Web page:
|Free Course On Functional Programming in Haskell|
|Written by Nikos Vaggalis|
|Monday, 22 March 2021|
Videos from an introductory course by Professor Graham Hutton from the University of Nottingham have been made freely available on YouTube. Designed for first year Computer Science students, they teach the basic principles of functional programming using Haskell.
Graham Hutton is a well-known authority for the FP community. He is a Professor of Computer Science at the University of Nottingham, where he co-leads the Functional Programming Lab. He is an editor of the Journal of Functional Programming, a member of IFIP WG 2.1 on Algorithmic Languages and Calculi, and has served as Vice-Chair of the ACM Special Interest Group on Programming Languages and as the Steering Committee Chair of the International Conference on Functional Programming.
Although the course is done in Haskell, it primarily is about the Functional Programming mindset using Haskell as the vehicle to get there. It's also an opportunity to get to discover Haskell, a language unlike any other that transforms the way developers think about programming and helps them to improve their overall abilities.
As Haskell is a purely functional language, when you write a program in it you are in essence writing mathematical functions.It's where a good background in mathematics will help you in programming, something that finally answers the timeless question of whether you need maths in order to program, a topic explored in Does Math Help Programming Or Programming Help Math?.
The course in its introduction tries to answer the questions of what functional programming actually means and where did it come from engaging in a historical flashback.In highlighting the difference between purely functional languages and those supporting functional programming,like Java, is that the former support and encourage the functional style.
A great introductory example is that of contrasting quick sorting in Haskell versus any imperative language.It starts with the display of some incomprehensible appearing formal mathematical types and majestically demystifies them with simple substitutions.
That's what the essence is. By combating the initial fear that mathematical notations raise and methodically work on them, in the end you'll find that writing in functional style is easier than the imperative. It just requires an alternative way of thinking. As the quick sorting example demonstrates, in Haskell you do not just work around the algorithm, but you actually capture its essence.
The rest of the course follows in those steps, makes use of the Glasgow Haskell compiler (more of the interpreter part since it focuses on real time feedback), comprised of the following lecture videos :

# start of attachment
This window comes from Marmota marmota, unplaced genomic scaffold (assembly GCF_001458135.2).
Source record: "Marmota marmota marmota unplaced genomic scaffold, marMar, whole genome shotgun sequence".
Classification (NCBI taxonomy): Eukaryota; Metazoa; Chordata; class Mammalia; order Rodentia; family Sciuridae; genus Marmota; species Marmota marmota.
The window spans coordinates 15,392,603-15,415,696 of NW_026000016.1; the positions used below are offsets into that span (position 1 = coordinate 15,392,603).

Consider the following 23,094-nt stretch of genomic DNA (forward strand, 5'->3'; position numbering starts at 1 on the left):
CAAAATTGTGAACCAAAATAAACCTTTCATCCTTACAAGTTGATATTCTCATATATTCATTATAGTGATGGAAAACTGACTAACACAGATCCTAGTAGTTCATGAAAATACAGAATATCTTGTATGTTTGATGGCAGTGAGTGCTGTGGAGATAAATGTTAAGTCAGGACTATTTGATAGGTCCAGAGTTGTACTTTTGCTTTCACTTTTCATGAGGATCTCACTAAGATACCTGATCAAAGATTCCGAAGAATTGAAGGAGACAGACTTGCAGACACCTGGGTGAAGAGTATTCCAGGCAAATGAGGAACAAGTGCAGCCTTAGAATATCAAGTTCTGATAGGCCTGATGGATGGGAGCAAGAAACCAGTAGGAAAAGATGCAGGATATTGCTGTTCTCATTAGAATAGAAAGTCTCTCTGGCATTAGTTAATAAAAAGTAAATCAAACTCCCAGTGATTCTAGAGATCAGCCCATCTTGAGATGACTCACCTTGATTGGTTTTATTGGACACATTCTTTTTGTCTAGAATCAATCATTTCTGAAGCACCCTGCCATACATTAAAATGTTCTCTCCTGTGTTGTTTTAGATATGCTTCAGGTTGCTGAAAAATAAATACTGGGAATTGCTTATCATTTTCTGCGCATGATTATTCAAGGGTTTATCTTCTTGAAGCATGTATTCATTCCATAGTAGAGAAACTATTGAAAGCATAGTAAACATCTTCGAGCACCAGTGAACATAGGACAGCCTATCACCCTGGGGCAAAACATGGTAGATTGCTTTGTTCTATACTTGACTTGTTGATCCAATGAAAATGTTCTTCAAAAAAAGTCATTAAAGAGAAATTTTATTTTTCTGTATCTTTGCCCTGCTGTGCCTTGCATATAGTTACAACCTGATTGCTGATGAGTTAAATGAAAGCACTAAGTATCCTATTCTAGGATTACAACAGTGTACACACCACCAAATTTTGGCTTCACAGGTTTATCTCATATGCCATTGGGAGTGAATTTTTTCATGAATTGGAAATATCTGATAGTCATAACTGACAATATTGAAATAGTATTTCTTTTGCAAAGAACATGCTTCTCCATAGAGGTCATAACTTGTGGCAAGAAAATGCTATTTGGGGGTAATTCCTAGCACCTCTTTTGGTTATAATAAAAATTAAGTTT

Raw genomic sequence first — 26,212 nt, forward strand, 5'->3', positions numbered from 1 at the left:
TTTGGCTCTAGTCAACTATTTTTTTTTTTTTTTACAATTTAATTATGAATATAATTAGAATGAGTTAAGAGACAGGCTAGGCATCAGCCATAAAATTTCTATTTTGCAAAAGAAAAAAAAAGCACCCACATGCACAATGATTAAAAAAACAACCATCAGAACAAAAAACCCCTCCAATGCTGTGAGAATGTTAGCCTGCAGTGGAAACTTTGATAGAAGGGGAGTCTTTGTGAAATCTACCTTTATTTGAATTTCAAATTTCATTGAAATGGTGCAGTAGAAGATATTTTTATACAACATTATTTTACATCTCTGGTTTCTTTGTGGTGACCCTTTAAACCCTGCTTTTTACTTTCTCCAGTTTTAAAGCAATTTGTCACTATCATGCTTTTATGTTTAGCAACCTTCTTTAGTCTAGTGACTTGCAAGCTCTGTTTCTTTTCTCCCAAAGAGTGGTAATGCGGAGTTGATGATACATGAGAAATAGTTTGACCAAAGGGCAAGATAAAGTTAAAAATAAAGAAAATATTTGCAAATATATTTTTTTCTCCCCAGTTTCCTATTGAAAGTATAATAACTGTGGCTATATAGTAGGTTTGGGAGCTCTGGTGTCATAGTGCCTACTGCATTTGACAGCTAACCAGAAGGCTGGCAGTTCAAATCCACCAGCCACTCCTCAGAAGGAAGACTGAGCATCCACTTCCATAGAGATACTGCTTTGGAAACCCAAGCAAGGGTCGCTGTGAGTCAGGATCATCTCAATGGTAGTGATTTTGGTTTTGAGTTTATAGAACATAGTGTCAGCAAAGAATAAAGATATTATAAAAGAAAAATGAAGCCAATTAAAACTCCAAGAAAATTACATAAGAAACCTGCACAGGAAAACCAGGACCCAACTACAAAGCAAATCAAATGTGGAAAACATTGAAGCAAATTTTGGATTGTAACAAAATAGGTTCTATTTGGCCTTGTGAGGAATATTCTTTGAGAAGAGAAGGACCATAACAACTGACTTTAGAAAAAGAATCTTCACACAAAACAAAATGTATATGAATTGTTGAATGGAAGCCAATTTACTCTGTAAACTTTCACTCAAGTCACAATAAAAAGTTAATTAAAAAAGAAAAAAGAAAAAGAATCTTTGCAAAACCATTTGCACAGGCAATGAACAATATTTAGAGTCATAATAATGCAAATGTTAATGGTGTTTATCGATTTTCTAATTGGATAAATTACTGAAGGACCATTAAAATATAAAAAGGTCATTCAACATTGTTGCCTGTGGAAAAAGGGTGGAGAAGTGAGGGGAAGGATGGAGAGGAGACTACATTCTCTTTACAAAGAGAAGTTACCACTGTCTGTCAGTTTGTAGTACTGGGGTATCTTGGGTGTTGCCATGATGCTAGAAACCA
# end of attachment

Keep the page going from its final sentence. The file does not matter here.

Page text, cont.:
Lecture 1 - Introduction
Lecture 2 - First Steps
Lecture 3 - Types and Classes
Lecture 4 - Defining Functions
Lecture 5 - List Comprehensions
Lecture 6 - Recursive Functions
Lecture 7 - Exercises On Recursion
Lecture 8 - Higher-Order Functions
Lecture 9 - How To Think Recursively
Lecture 10 - Declaring Types and Classes
Lecture 11 - The Countdown Problem
Lecture 12 - Interactive Programming
Since the course is new and ongoing there are two lectures that are not yet available as videos, but will be once ready:
Lecture 13 - Exercises on interaction
Lecture 14 - Lazy evaluation
But wait, there's more. That was Part I, that introduced the basic concepts of pure programming in Haskell, structured around the core features of the language. Part II, Advanced Functional Programming, is designed for second year Computer Science students and covers a range of more advanced topics.
Fortunately this part too, has also been made available on YouTube. It involves building a Sudoku solver and comprises the following lectures:
Lecture 1 - Sudoku in Haskell I
Lecture 2 - Sudoku in Haskell II
Lecture 3 - Sudoku in Haskell III
Coursework 1 - Connect Four Game
Lecture 4 - Functors
Lecture 5 - Applicative Functors
Lecture 6 - Monads I
Lecture 7 - Monads II
Lecture 8 - Monads III
Lecture 9 - Monads IV
Lecture11 - Coursework 2: monadic compiler
Lecture12 - Reasoning about programs
Lecture13 - Induction
Lecture14 - Making append vanish I
Lecture15 - Making append vanish II
Lecture16 - Compiler correctness
To sum up, this is really compelling material that reinvents the word "programming". As a matter of fact FP in Haskell is part of a larger module Programming Paradigms which involves being taught OOP in Java in parallel so that students can educate themselves in both styles and, of course, compare them.
A must watch, no matter if you're interested in Haskell or not.
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|Last Updated ( Friday, 26 March 2021 )|